Synthesis of gold palladium bimetallic nanoparticles and their surface catalytic activity in Suzuki coupling reaction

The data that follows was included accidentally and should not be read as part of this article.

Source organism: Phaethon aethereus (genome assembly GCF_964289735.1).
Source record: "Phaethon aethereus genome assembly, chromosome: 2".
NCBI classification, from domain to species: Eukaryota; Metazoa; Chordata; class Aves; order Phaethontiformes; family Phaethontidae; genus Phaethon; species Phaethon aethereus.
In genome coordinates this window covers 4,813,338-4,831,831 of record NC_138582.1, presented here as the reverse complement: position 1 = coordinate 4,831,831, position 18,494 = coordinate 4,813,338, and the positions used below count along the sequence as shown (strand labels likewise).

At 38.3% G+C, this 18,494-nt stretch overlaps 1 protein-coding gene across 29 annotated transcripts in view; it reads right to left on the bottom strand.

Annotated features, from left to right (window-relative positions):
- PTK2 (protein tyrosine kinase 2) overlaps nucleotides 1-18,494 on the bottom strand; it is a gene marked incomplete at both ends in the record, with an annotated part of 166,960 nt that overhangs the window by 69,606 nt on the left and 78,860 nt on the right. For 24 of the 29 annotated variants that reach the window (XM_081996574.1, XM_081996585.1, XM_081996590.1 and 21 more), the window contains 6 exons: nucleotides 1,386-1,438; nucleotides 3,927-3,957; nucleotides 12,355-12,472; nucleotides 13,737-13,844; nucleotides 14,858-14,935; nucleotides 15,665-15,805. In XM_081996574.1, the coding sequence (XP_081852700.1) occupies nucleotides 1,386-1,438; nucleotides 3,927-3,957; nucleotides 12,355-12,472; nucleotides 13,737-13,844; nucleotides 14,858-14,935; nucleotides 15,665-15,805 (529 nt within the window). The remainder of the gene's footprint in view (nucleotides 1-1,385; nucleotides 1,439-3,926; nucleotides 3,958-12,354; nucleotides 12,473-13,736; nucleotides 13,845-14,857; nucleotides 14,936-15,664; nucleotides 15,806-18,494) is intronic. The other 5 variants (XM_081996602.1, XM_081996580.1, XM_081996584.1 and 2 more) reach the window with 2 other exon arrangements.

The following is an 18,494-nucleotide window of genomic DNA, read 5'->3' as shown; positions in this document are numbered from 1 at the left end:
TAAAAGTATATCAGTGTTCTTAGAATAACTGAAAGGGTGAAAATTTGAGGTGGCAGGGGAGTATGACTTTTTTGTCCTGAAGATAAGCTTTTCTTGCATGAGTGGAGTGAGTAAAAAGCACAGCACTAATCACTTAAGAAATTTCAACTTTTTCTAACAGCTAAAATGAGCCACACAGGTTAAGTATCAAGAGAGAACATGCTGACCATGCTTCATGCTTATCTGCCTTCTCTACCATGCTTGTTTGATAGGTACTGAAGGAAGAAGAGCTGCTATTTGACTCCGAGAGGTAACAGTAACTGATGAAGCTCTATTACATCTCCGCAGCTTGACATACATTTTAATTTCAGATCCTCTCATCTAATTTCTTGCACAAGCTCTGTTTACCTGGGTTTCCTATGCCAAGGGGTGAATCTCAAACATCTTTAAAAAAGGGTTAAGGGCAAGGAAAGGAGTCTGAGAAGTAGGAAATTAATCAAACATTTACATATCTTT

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https://www.eduzhai.net American Journal of Materials Science 2012, 2(3): 82-86 DOI: 10.5923/j.materials.20120203.09 Synthesis of Gold-Palladium Bimetallic Nanoparticles and Surface Catalytic Activity in Suzuki Coupling Reactions Using in FTIR Spectroscopy P. Venkatesan, J. Santhanalakshmi* Department of Physical Chemistry, University of Madras, Guindy Campus, A.C.Tech., Chennai Tamil Nadu, 600025, India Abstract Colloidal bimetallic gold core palladium shell nanoparticles were prepared by wet chemical method, in which Au(III) and Pd(II) ions in an aqueous solution in the presence of a cationic surfactant, Cetyltrimethylammonium bromide (CTAB). The structure and composition of the metallic nanoparticles were characterized by UV-Vis, HRTEM, SEM-EDX, XRD, XPS and FTIR. The catalytic activities of nanoparticles are tested on the surface chemical characterization study of Cetyltrimethylammonium bromide supported Au-Pd bimetallic nanoparticle catalyst, hereafter named Au-Pdnp, is reported. Such a catalyst was developed for the Suzuki coupling reaction and found excellent catalytic activity. Here we describe the catalytic performance and the FTIR studies provide proof of the mode of binding that occurs in the Palladium nanoparticle surface for the first time and also confirms the mechanism of the Suzuki reaction. Keywords Bimetallic Nanoparticle, Suzuki Coupling Reaction, Surface Study, Thermal Method, FT-IR Study 1. Introduction Nanoparticles exhibit significantly different properties relative to those of their corresponding bulk materials and, as such, are of interest for applications in catalysis[1 - 8], magnetic[9 - 11] , drug delivery systems[12 , 13] , semiconductors[14, 15], single electron tunnelingdevices , nonlinear optical devices , electron microscopy markers and DNA sequencing. Of late, bimetallic nanoparticles are of great interest because of the modification of properties observed not only due to size effects, but also as a result of the combination of different metals, either as an alloy or as a core-shell structure, modifying the catalytic properties of the monometallic nanoparticles[20 - 26]. Recently Palladium-catalyzed Suzuki cross-coupling reaction has emerged as one of the most powerful, attractive, and widely utilized method for the construction of carbon–carbon bonds[27-30]. In recent years, there has been considerable interest in the preparation of new and highly active palladium catalysts to facilitate such transformation[31-37]. Water as solvent in transition-metal catalysis has many advantages for the recycling of catalyst, product recovery and environmental aspects. The beneficial effects of using water as solvent especially in * Corresponding author: firstname.lastname@example.org (J. Santhanalakshmi) Published online at https://www.eduzhai.net Copyright © 2012 Scientific & Academic Publishing. All Rights Reserved Suzuki reactions are well documented[39,40]. In the present paper a surface chemical characterization study ofCetyltrim ethyl ammonium bromide supported Au-Pd bimetallic nanoparticle catalyst, hereafter named Au-Pdnp, is reported. Such a catalyst was developed for the Suzuki coupling reaction and found excellent catalytic activity. Here we describe the catalytic performance and the FTIR studies provide proof of the mode of binding that occurs in the Palladium nanoparticle surface for the first time and also confirms the mechanism of the Suzuki reaction. 2. Experimental 2.1. Preparation of Au-Pd Bimetallic Nanoparticles The bimetallic nanoparticles were synthesized by chemical method reduction of the Au3+ and Pd2+ ions (metal salts) using sodium borohydride (NaBH4) as the reducing agent by our group previously established methods The resulting colloidal nanoparticle solutions was very stable over extended periods of several months. 2.2. Catalytic Study: Suzuki Reaction between Phenyl Halide Derivatives and Phenylboronic Acid to Substituted Biphenyl: General Procedure Phenylboronic acid (1.05 mmol), Iodobenzene (1.0 mmol), base (3 mmol) and 0.5 mol % catalyst (Au-Pdnp) were introduced under argon atmosphere into a 25-ml round bott omed, two-necked flask equipped with a stirring magnetic American Journal of Materials Science 2012, 2(3): 82-86 83 bar, a bubble condenser, and a silicon stopper. The reaction mixture was magnetically stirred at the required temperature (Table 1). When needed, small samples of the reaction mixture were taken from the stoppered side neck. For GC analysis the samples were treated with either water or 0.5 M aqueous HCl. The organic products were then extracted with diethyl ether, dried over anhydrous sodium sulfate and analyzed by GCMS. The coupling product was purified by column chromatography (silica, solvent: n-hexane/ethyl acetate). 2.3. FTIR Studies of Dried Films FTIR experiments were carried out on a Bruker Tensor 27 spectrophotometer. The spectra were collected in the range 4000 to 400 cm-1 in the transmittance mode. Solid samples were finely ground, dispersed in spectroscopic grade KBr and made into pellets. Liquid samples prepared in volatile solvents were drop cast onto the KBr pellets and allowed to dry before recording the IR spectra. A few drops of the solution were placed on a KBr pellet and allowed to dry before IR spectra were recorded. 3. Results and Discussion 3.1. Investigation of Catalytic Activity of Suzuki Reaction The catalytic activity of the bimetallic nanoparticles towards the Suzuki coupling reaction of Phenylboronic acid react with iodobenzene was studied, and the formation of biphenyl were observed. GC results confirmed the presence of biphenyl as a product. In the present work, the synthesis of biphenyl using a catalytic amount of bimetallic nanoparti cles under DMF-water (3:1, v/v) solvents conditions. The reaction of Iodobenzene and Phenylboronic acid with Sodium acetate in the presence of catalytic amount of metal nanoparticles at 100 ℃ affords the desired biphenyl compounds in 99% yield (table 1, Sl.no 2). We also examined this reaction in different solvents, base, catalysts and temperature condition (Table 1). The product percentage yields obtained from different reactant compositi ons show the optimum reactant compositions for maximum yield as those mentioned in the Suzuki reaction procedure (table 1). The results of product yields given in table 1 are determined by using the optimum reactant compositions only. The Sl.no 1 and 2 in the table 1 refer to the inferences obtained from the effects of catalysts nature. Among the metallic nanoparticles system, Au-Pd bimetallicnanoparticle catalysis shows maximum yield than mono metallic palladium nanoparticle. The Sl.no 2, 3 to 5 in the table 1 refer to the results of the effect of the nature of base (3.0 mmol) keeping the reaction temperature (100℃), solvent (DMF-water 3:1, v/v mixture) and 0.5 mole % catalyst as constant parameters. Maximum product yields for Au-Pd nanoparticle catalysts are found with Sodium acetate as the base and at 100℃. When Suzuki reaction was carried out with different solvents such as DMF–water and acetonitrile (table 1, Sl. no 2, 6 and 7), the product yields are found lesser for the DMF-water 3:1 mixture as the solvent. The temperature effect studies show that, the optimum reaction temperature is found at 100℃, since 120℃and 150℃ reaction temperatures also produced the same percentage yield (table 1, Sl. no. 2, 8 and 9). In all, 3.0 mmol Sodium acetate incorporated Suzuki reaction, when carried out in DMF-water (3:1) solvent mixture, loaded with 0.5 mole % of the catalyst, at 100℃ produced the maximum percentage yield of the product in the least reaction time (12 h) when the catalyst is Au-Pd bimetallic nanoparticle. The Sl. no. 2, 10 to 12 in the table 1 refer to the inferences obtained from the effects of catalysts loading to the Suzuki reaction. Among the various concentration of metallic nanoparticles system, Au-Pd nanoparticle with 0.5 and 0.6 mol % catalysis shows maximum yield compared to the other nanoparticles system. This reaction studied without catalysts (Sl. no. 13 in the table 1) gave only 36.0 % of the Suzuki products. Table 1. Reaction conditions, catalysts nature and effects of base, temperature, solvent nature and the product yield of the Suzuki reaction.[Phenylboronic acid] = 1.05 mmol,[Iodobenzene] = 1.00 mmol, 3:1 molar ratio of DMF-water in thermal method I HO B OH metal nanoparticle + Base, DMF-H2O Sl.no Catalyst type Catalysts (mol %) Base Solvent Tem (oC) 1 Pdnp 0.5 2 Au-Pdnp 0.5 3 Au-Pdnp 0.5 4 Au-Pdnp 0.5 5 Au-Pdnp 0.5 6 Au-Pdnp 0.5 7 Au-Pdnp 0.5 8 Au-Pdnp 0.5 9 Au-Pdnp 0.5 10 Au-Pdnp 0.6 11 Au-Pdnp 0.4 12 Au-Pdnp 0.2 13 CH3COONa CH3COONa NaOH K2CO3 Et3N CH3COONa CH3COONa CH3COONa CH3COONa CH3COONa CH3COONa CH3COONa CH3COONa DMF-H2O DMF-H2O DMF-H2O DMF-H2O DMF-H2O DMF CH3CN DMF-H2O DMF-H2O DMF-H2O DMF-H2O DMF-H2O DMF-H2O *Reaction conditions: Phenylboronic acid (1.05 mmol), Iodobenzene (1.00 mmol), Base (3.00 mmol), 12 hr; b Isolated yield. 100oC 100oC 100oC 100oC 100oC 100oC 100oC 100oC 120oC 150oC 100oC 100oC 100oC Product yield (%)b 88.0 98.0 80.0 92.0 86.0 94.0 96.0 98.0 99.0 99.0 94.0 90.0 36.0 84 P. Venkatesan et al.: Synthesis of Gold-Palladium Bimetallic Nanoparticles and Surface Catalytic Activity in Suzuki Coupling Reactions Using in FTIR Spectroscopy 3.2. The Study of Reaction Mechanism FT-IR Studies on the Suzuki Reaction Mechanism as KBr Pellets KBr enriched films of Sodium acetate (SA), Phenylboron ic acid (PA), SA + PA, CTAB-bimetallic nanoparticles, bnp + PA, and bnp + SA + PA are prepared and dried in the oven for 30 minutes in order to investigate how the Phenylboronic acid interacts with the bnp surface. In addition, films of iodobenzene (I), SA + I, and bnp + SA + I are also prepared in order to investigate how the Iodobenzene interacts with the bnp surface. FTIR spectra of the films are recorded in the range of 4000 to 400 cm-1. Table 2 summarizes the important vibrational modes and the frequencies observed in Phenylboronic acid, Phenylboronic acid + sodium acetate, Phenylboronic acid + bimetallic nanoparticles, and Phenylboronic acid + sodium acetate + bimetallic nanoparticles. Table 2. Frequencies of different vibration modes* in Phenylboronic acid (PA), PA + sodium acetate (SA), bimetallic nanoparticle (bnp) + PA, and bnp + PA + SA at 25℃ Vibration Mode* B-O Stretching B-C Stretching B-C Stretching Out-of-plane phenyl ring deformation Shoulder next to out-of-plane phenyl ring deformation PA 1344 1085 1174 696 650 Frequency in (cm-1) PA+SA bnp+PA bnp+PA+SA 1346 1348 1383 1087 1069 1102 1180 1187 1179 700 697 705 579 652 581 Figure 1 a-f shows the FT-IR spectra in the region of 4000 to 400 cm-1 obtained from dried films of bimetallic nanoparticles (bnp) (figure 1a), sodium acetate (SA) (figure 1b), Phenylboronic acid (PA) (figure 1c), SA + PA (figure 1d), PA + bnp (figure 1e), and bnp + PA + SA (figure 1f). Band assignments for PA are obtained from a previous infrared spectral study in the literature. It can be seen that the B-O stretching band shifts from 1383 cm-1 in the presence of PA to 1344 cm-1 when the nanoparticles are added to PA + SA in solution before drying. In the spectra of PA + SA without the presence of bimetallic nanoparticles, it is observed that the B-O stretching band occurs at 1346 cm-1, and this suggests that deprotonation does not occur in the film due to the loss of water upon drying and thus does not result in a shift in the B-O stretching mode. The large shift in the B-O stretching frequency that occurs when the bimetallic nanoparticles are added to PA and SA prior to evaporation of the solution is an important indication that the Phenylboron ate anion (formed from PA due to the presence of SA) binds to the nanoparticle surface through the B-O- group. In the case of the bimetallic nanoparticles + PA, it is observed that the B-O stretching mode occurs at 1348 cm-1, suggesting that the addition of PA does not result in the binding to the Pd-bimetallic nanoparticle surface. This provides additional evidence that the Phenylboronic acid must be in the form of Phenylboronate anion in the presence of sodium acetate in order to bind to the palladium nanoparticle surface. Figure 1. (a-f) a-f FTIR spectra of Phenylboronic acid (PA), Sodium acetate (SA), SA + PA, bimetallic nanoparticles (bnp), bnp + PA, and bnp + SA + PA in 4000 to 400 cm-1 region (a) bnp, (b) SA, (c) PA, (d) SA + PA, (e), PA + bnp, (f) bnp + SA + PA at 25℃ An interesting question involves determining how the boronate group (BO2-) of phenylboronate anion binds to the nanoparticle surface and Figure 2 illustrates two possible binding modes. The phenylboronate anion can bind to the bimetallic nanoparticle surface through a single bond between its B-O- group and the bnp atom (terminal binding) or through both of its B-O- groups to two bnp atoms (bridged binding). Terminal binding would result in bands existing in both the 1346 cm-1 and the 1383 cm-1 regions since one B-O- group would be bound to the bimetallic nanoparticles while the other B-O- group would be free. The blue shift in the B-O stretching mode that occurs when the nanoparticles are exposed to PA + SA is relatively large (~37 cm-1). Since there is no band in the 1346 cm-1 region and only one shifted band is observed at 1383 cm-1, the phenylboronate anion most likely binds through a bridge involving two B-O-bnp bonds. O B O- O - P d B O- O - P d B O-Pd Phenylboronate Anion Terminal Binding of Phenylboronate Anion with single Pd-O-B group Terminal Binding of Phenylboronate Anion with two Pd-O-B groups Figure 2. Illustration of phenylboronate anion and the two possibilities of binding to the Au-Pd nanoparticle surface which can occur. The binding can occur through one B-O- group or through both B-O- groups FTIR Studies on Films of Iodobenzene and the Pd-bnp Nanoparticles interaction Figure 3a-e show FTIR spectra in the region of 4000 to 400 cm-1 for the following conditions involving bnp (figure 3a), sodium acetate (SA) (figure 3b), iodobenzene (I) (figure 3c), I + SA (figure 3d), and bnp + I + SA (figure 3e). The band assignments for iodobenzene were obtained from infrared spectral studies conducted in the literature. It can be seen that there are no shifts in the bands that are associated with characteristic vibrational modes ofiodobenz ene. There are no shifts in the four C-C stretching modes at 1551 cm-1, 1499 cm-1, 1472 cm-1, and 1398 cm-1. 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We have demonstrated that a colloidal solution of Au-Pd bimetallic nanoparticles is an efficient catalyst for Suzuki cross-coupling reactions in aqueous solution. The surface of palladium has a reasonably high surface area and pore volume making it an attractive host for the insertion of nanoparticles. The size of the bimetallic nanoparticle could be controlled within the CTAB. The UV-Vis, HRTEM, XRD, SEM-EDX, XPS and FTIR analyses all suggest the formation of a core-shell Au-Pd structure. The catalytic activity of the Suzuki coupling react ion has monitored by FTIR spectroscopy. The bimetallic nanoparticles were found to have high catalytic activity than mono metallic nanoparticle. The high catalytic activity of bimetallic nanoparticles is probably due to the sequential electronic effect between elements in a particle. 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